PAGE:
From the pasta menu, we also sample Sugo, the family’s tomato basil sauce served over angel hair pasta. I may not be qualified to pontificate on the quality of multiple tomato sauce varieties I’ve sampled, however, in my opinion, this is the best basic, no-frills tomato sauce I’ve ever tasted. The tomatoes are chopped, not pureed; small chunks of garlic balance with enough basil to remind us this is as promised, an authentic tomato-basil sauce.

In addition to the pasta dish ordered by my companions, I find that same sauce on the Eggplant Parmesan Sub Sandwich. Breaded and fried eggplant smothered with “Sugo,” is topped with a thick layer of melted mozzarella, a hearty sandwich. What makes it worth a shout is that delicious sauce. I appreciate the side salad with garlic vinaigrette instead of the usual fries.

After our server mentions house-made Tiramisu, “our most popular dessert,” we request one serving and five plates. Without missing a beat, he brings the tiramisu to the table, and with a steak knife, divides our dessert into five portions. It’s light, airy, with all the flavor notes we expect, espresso, mascarpone, a hint of something alcoholic, and on top, a layer of dark cocoa powder. The chef dresses the plate with dark chocolate sauce, two puffs of whipped cream, three raspberries, and a spring of mint.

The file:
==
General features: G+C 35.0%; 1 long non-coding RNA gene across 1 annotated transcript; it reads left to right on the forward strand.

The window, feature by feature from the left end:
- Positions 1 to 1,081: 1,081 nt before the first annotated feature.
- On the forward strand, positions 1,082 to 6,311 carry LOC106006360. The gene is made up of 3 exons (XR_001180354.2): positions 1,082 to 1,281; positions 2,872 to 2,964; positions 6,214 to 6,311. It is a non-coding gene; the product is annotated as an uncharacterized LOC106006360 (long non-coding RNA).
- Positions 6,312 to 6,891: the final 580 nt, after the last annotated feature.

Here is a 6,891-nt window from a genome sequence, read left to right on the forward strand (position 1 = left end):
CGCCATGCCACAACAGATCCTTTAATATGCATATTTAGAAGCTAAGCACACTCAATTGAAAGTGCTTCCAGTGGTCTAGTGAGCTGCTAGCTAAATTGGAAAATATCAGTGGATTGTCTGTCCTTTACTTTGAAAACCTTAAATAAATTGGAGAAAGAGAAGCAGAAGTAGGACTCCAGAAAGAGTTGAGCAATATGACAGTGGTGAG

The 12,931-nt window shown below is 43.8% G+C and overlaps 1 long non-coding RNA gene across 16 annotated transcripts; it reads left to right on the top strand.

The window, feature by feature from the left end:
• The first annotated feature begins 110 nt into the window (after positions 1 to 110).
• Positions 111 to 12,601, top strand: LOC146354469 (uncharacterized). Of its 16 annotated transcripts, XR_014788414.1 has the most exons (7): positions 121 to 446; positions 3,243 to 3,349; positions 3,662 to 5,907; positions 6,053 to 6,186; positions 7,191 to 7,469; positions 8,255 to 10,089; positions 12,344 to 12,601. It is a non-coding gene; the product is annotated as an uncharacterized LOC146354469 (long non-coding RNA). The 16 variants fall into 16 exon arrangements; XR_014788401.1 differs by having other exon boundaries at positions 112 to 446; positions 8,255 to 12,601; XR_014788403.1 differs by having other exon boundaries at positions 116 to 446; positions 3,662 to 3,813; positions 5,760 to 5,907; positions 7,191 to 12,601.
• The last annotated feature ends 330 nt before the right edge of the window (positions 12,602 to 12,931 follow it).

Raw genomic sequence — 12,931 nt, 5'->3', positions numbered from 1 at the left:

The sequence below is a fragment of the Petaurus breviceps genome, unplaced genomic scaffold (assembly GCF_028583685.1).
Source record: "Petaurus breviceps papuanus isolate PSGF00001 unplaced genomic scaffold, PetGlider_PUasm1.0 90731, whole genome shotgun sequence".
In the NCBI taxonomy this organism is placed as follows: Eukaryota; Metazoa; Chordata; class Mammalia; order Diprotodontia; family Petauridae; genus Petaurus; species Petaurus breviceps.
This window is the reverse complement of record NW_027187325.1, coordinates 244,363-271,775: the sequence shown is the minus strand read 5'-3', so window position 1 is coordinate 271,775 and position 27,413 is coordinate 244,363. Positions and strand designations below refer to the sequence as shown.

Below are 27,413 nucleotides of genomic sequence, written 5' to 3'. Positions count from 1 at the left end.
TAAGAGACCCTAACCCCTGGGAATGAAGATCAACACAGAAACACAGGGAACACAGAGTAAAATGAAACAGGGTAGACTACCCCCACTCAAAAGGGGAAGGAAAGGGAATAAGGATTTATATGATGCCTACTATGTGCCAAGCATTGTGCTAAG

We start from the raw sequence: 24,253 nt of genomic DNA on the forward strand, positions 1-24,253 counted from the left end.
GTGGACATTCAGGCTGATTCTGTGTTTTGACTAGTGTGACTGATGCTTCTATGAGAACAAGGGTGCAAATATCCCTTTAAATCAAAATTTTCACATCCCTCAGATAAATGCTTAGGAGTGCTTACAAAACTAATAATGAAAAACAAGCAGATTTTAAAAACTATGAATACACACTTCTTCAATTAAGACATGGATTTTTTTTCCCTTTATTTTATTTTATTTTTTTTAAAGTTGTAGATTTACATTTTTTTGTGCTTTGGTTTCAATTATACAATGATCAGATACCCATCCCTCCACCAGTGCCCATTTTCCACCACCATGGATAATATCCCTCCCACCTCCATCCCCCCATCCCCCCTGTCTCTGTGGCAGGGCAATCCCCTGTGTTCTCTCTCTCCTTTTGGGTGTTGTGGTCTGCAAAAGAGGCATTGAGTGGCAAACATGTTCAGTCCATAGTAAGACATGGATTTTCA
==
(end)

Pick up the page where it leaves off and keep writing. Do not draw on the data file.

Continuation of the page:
At lunch, the five of us barely touch Sala’s extensive menu which offers so much more. From Starters: Olive Tapenade and Caprese. From Salads: Beet Salad with Arugula; Chicken with Avocado and cranberries; Tenderloin with gorgonzola. After a salad or an appetizer, diners can drop down the menu to entrees such as Da Mare, shrimp and scallops in tomato cream over linguine, or Gnocchi with spinach and gorgonzola cream sauce.

Of course they serve hand tossed pizza. A long list of choices, fourteen to be precise, along with build your own options, both traditional and gourmet, leave my head spinning with so many yummy-sounding combinations. There is one thick crust option, Sfinciuni, with tomato sauce, onion, anchovy, and garlic olive oil. For diet-challenged customers, there’s gluten free pizza for an additional $5.00

Rather than sounding like I’m reading the menu, I’ll quit here. I am happy to eat anything and everything at Sala, especially if it comes smothered in Sugo.

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On the Menu

The Rundown

  • Trade Name: SALA
  • Location: 2613 E. Hampshire Ave.
  • Phone: 414-964-2611
  • Hours: 11:00 a.m. to 9:00 p.m. Tue-Thu, 11:00 a.m. to 10:00 p.m. Fri, 5:00 p.m.to 10:00 p.m. Sat
  • Walk Score: 73
  • Website: http://www.salaitalianrestaurant.com/
  • Twitter: https://www.facebook.com/SALAModernSicilian
  • UM Rating: 3.9 stars (average of Yelp, Trip Advisor and Zomato)
  • Menu size: 68
  • Price range food (small plates): $5.00-$17.00
  • Price range food (entrees): $13.00-$34.00
  • Cuisine Style: Italian

One thought on “Dining: Sala Is For Sugo Lovers”

  1. David Hoose says:

    Please add prices for the menu items.